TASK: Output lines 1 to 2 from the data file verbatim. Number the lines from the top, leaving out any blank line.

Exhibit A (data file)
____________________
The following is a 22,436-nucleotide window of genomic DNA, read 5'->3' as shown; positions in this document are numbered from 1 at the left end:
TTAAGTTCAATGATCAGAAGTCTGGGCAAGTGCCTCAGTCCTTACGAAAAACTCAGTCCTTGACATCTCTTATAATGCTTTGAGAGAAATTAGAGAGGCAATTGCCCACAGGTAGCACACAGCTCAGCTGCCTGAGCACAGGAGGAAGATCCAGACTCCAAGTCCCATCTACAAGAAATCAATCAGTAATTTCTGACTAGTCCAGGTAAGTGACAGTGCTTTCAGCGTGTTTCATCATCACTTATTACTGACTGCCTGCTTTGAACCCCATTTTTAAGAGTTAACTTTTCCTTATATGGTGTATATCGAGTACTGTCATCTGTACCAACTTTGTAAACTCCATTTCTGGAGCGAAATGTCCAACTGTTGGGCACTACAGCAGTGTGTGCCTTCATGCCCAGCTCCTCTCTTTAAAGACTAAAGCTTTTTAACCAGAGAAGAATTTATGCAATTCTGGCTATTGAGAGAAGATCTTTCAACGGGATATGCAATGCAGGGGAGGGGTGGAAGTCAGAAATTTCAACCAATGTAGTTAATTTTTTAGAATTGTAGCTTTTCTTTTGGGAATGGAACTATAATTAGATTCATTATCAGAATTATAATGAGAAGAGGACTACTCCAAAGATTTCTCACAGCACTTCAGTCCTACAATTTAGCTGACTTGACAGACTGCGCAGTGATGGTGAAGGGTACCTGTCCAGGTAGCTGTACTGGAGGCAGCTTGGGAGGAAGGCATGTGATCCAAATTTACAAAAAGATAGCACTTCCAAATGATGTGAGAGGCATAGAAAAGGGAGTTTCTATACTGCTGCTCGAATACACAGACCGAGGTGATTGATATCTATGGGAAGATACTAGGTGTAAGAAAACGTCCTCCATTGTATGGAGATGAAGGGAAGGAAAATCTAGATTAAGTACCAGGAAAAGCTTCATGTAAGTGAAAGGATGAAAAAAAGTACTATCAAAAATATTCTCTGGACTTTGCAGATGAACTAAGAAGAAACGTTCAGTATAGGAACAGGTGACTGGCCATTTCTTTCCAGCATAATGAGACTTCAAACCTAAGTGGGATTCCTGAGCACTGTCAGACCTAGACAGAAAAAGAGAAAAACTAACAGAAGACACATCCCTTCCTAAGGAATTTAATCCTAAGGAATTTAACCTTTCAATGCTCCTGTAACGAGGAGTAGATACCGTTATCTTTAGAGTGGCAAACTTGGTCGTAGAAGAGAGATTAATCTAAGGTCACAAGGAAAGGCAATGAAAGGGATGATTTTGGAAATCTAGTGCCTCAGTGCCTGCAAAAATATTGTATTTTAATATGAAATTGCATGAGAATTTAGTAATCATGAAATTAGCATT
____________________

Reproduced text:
The following is a 22,436-nucleotide window of genomic DNA, read 5'->3' as shown; positions in this document are numbered from 1 at the left end:
TTAAGTTCAATGATCAGAAGTCTGGGCAAGTGCCTCAGTCCTTACGAAAAACTCAGTCCTTGACATCTCTTATAATGCTTTGAGAGAAATTAGAGAGGCAATTGCCCACAGGTAGCACACAGCTCAGCTGCCTGAGCACAGGAGGAAGATCCAGACTCCAAGTCCCATCTACAAGAAATCAATCAGTAATTTCTGACTAGTCCAGGTAAGTGACAGTGCTTTCAGCGTGTTTCATCATCACTTATTACTGACTGCCTGCTTTGAACCCCATTTTTAAGAGTTAACTTTTCCTTATATGGTGTATATCGAGTACTGTCATCTGTACCAACTTTGTAAACTCCATTTCTGGAGCGAAATGTCCAACTGTTGGGCACTACAGCAGTGTGTGCCTTCATGCCCAGCTCCTCTCTTTAAAGACTAAAGCTTTTTAACCAGAGAAGAATTTATGCAATTCTGGCTATTGAGAGAAGATCTTTCAACGGGATATGCAATGCAGGGGAGGGGTGGAAGTCAGAAATTTCAACCAATGTAGTTAATTTTTTAGAATTGTAGCTTTTCTTTTGGGAATGGAACTATAATTAGATTCATTATCAGAATTATAATGAGAAGAGGACTACTCCAAAGATTTCTCACAGCACTTCAGTCCTACAATTTAGCTGACTTGACAGACTGCGCAGTGATGGTGAAGGGTACCTGTCCAGGTAGCTGTACTGGAGGCAGCTTGGGAGGAAGGCATGTGATCCAAATTTACAAAAAGATAGCACTTCCAAATGATGTGAGAGGCATAGAAAAGGGAGTTTCTATACTGCTGCTCGAATACACAGACCGAGGTGATTGATATCTATGGGAAGATACTAGGTGTAAGAAAACGTCCTCCATTGTATGGAGATGAAGGGAAGGAAAATCTAGATTAAGTACCAGGAAAAGCTTCATGTAAGTGAAAGGATGAAAAAAAGTACTATCAAAAATATTCTCTGGACTTTGCAGATGAACTAAGAAGAAACGTTCAGTATAGGAACAGGTGACTGGCCATTTCTTTCCAGCATAATGAGACTTCAAACCTAAGTGGGATTCCTGAGCACTGTCAGACCTAGACAGAAAAAGAGAAAAACTAACAGAAGACACATCCCTTCCTAAGGAATTTAATCCTAAGGAATTTAACCTTTCAATGCTCCTGTAACGAGGAGTAGATACCGTTATCTTTAGAGTGGCAAACTTGGTCGTAGAAGAGAGATTAATCTAAGGTCACAAGGAAAGGCAATGAAAGGGATGATTTTGGAAATCTAGTGCCTCAGTGCCTGCAAAAATATTGTATTTTAATATGAAATTGCATGAGAATTTAGTAATCATGAAATTAGCATT